In November, when I realized there was no way I was going to be able to get 50,000 words of writing done, I decided to try writing 750 words a day using the website 750words.com. I enjoyed doing morning pages this way. The traditional writing-in-a-notebook way tends to give me hand or wrist pain. But I was using the new site, and after a streak hiccup, I realized that it wasn’t quite the write tool for me. I actually do better without streak tracking, because if I mess up (and I didn’t, their system didn’t save my 750 words even though I’d written them), my perfectionism has me go NEVER MIND!
So I decided to use a combo of my Google Calendar to send me an email reminder like 750 words does and Scrivener to set up a journal where each entry had a 750 word target. That went well, for a while, until I hit a day when I just didn’t feel like it. And I gave myself permission not to. And that was fine, too.
I got back into it but overtime it just felt like… not quite what I was looking for. I would write things in there, and then I would think I had said those things to someone, but I hadn’t. And I realized that private journaling is great and valuable, but if I’m looking to be motivated to keep up a regular practice, I want an audience. (Can you tell I’m an obliger?)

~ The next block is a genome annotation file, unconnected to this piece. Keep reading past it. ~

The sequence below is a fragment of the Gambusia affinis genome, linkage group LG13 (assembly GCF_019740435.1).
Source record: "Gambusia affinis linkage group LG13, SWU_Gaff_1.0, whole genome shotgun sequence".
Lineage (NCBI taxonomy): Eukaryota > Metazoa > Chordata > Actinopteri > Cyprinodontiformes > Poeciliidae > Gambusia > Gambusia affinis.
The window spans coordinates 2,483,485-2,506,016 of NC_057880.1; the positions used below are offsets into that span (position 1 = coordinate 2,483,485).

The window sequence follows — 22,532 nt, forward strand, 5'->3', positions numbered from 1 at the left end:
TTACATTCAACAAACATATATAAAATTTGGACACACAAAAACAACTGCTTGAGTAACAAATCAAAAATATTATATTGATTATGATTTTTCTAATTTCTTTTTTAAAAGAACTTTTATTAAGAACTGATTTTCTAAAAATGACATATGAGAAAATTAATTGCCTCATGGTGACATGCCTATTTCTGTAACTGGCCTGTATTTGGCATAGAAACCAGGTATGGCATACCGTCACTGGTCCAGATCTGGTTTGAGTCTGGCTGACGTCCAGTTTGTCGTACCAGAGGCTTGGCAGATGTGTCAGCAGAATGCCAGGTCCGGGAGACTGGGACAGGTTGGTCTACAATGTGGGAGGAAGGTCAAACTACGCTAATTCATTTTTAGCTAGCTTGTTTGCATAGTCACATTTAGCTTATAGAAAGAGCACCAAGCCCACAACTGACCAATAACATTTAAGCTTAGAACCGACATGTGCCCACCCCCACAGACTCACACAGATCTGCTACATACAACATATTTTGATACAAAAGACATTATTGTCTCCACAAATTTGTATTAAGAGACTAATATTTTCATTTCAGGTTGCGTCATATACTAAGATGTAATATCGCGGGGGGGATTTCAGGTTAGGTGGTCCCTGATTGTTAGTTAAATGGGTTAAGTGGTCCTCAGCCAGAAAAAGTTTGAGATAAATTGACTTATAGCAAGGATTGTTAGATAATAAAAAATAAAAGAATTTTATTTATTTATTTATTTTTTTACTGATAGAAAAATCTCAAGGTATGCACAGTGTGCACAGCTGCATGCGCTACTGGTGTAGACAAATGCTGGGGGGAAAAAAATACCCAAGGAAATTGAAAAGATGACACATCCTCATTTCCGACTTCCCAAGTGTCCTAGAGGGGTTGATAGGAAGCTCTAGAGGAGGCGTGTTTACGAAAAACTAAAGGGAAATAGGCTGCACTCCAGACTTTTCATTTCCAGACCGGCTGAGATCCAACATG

I’m not a journaler. I’m not a diarist. I am an escribitionist. I have been for over 20 years. So if I want to keep up a writing process, blogging is the best way to do it.
I also really appreciate blogging as a mode of thinking, as a way of finding out what I think. When I write for no audience, words come out, but they don’t have sticking power in my mind. I do best when my ideas are things I can talk out with another person, even if that other person is a silent reader. I love having my blog as a tool I can refer to when I need help, a place where advice from my past self bubbles up for me.
So hi. I’m trying out daily blogging, again. I’m not setting a word target. I’m not going to stress if I miss a day. But this is my plan, to get something a little more deliberate than a quick note written every day.